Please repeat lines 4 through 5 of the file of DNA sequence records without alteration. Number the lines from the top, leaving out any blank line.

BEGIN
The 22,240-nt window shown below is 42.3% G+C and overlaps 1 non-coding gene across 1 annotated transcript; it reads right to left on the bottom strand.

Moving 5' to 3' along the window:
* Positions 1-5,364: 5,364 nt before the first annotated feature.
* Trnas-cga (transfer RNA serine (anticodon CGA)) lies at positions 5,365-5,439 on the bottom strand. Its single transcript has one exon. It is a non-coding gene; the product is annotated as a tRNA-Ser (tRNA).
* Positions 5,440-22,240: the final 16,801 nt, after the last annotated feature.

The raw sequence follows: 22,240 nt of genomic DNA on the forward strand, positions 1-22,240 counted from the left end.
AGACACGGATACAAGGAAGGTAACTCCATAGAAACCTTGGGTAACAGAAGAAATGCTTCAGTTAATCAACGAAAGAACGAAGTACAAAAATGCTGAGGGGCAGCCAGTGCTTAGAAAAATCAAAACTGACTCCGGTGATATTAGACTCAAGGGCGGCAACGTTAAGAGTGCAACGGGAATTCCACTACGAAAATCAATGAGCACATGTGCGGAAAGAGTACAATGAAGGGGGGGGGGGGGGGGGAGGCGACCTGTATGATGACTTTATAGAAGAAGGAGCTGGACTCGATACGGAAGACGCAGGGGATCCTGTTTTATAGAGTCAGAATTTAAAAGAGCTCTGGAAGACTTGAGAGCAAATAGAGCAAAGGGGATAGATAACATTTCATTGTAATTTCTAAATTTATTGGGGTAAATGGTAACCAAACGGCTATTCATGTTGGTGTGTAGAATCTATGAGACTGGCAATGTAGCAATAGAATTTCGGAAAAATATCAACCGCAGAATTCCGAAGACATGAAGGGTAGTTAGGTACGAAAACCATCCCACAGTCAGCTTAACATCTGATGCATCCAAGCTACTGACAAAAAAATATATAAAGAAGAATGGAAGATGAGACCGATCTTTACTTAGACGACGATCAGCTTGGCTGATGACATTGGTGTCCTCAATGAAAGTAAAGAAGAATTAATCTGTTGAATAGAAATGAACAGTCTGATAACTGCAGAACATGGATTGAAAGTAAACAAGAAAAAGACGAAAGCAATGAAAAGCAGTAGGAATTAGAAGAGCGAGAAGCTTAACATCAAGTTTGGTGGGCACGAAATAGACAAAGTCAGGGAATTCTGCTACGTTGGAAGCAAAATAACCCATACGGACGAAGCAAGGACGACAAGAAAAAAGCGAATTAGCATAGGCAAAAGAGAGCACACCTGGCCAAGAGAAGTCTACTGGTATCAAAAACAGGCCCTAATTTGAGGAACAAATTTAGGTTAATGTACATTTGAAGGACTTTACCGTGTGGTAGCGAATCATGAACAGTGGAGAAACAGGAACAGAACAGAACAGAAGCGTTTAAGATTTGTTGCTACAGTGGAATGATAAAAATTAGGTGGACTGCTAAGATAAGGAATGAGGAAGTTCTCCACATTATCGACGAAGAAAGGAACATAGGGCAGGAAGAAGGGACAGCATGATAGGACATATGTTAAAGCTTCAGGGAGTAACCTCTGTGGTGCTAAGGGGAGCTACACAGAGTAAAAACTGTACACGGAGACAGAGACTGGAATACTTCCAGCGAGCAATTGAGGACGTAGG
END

* Trnas-cga (transfer RNA serine (anticodon CGA)) lies at positions 5,365-5,439 on the bottom strand. Its single transcript has one exon. It is a non-coding gene; the product is annotated as a tRNA-Ser (tRNA).
* Positions 5,440-22,240: the final 16,801 nt, after the last annotated feature.